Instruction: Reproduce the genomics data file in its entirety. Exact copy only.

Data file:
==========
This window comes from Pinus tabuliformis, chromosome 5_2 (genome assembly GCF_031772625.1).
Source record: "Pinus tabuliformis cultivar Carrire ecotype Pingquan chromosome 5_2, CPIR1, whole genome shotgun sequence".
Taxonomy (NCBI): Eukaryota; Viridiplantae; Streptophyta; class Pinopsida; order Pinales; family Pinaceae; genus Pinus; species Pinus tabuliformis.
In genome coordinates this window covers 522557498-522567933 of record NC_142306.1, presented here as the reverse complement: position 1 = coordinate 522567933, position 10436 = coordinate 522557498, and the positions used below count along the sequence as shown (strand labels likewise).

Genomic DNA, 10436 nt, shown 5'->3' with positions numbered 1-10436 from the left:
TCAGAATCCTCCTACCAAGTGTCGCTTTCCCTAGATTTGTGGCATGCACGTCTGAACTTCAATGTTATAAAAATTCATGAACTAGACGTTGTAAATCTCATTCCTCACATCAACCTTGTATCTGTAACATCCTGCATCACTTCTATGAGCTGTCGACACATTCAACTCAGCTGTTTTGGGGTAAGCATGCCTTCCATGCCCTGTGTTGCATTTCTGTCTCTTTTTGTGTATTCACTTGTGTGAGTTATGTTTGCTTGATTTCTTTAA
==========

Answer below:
This window comes from Pinus tabuliformis, chromosome 5_2 (genome assembly GCF_031772625.1).
Source record: "Pinus tabuliformis cultivar Carrire ecotype Pingquan chromosome 5_2, CPIR1, whole genome shotgun sequence".
Taxonomy (NCBI): Eukaryota; Viridiplantae; Streptophyta; class Pinopsida; order Pinales; family Pinaceae; genus Pinus; species Pinus tabuliformis.
In genome coordinates this window covers 522557498-522567933 of record NC_142306.1, presented here as the reverse complement: position 1 = coordinate 522567933, position 10436 = coordinate 522557498, and the positions used below count along the sequence as shown (strand labels likewise).

Genomic DNA, 10436 nt, shown 5'->3' with positions numbered 1-10436 from the left:
TCAGAATCCTCCTACCAAGTGTCGCTTTCCCTAGATTTGTGGCATGCACGTCTGAACTTCAATGTTATAAAAATTCATGAACTAGACGTTGTAAATCTCATTCCTCACATCAACCTTGTATCTGTAACATCCTGCATCACTTCTATGAGCTGTCGACACATTCAACTCAGCTGTTTTGGGGTAAGCATGCCTTCCATGCCCTGTGTTGCATTTCTGTCTCTTTTTGTGTATTCACTTGTGTGAGTTATGTTTGCTTGATTTCTTTAA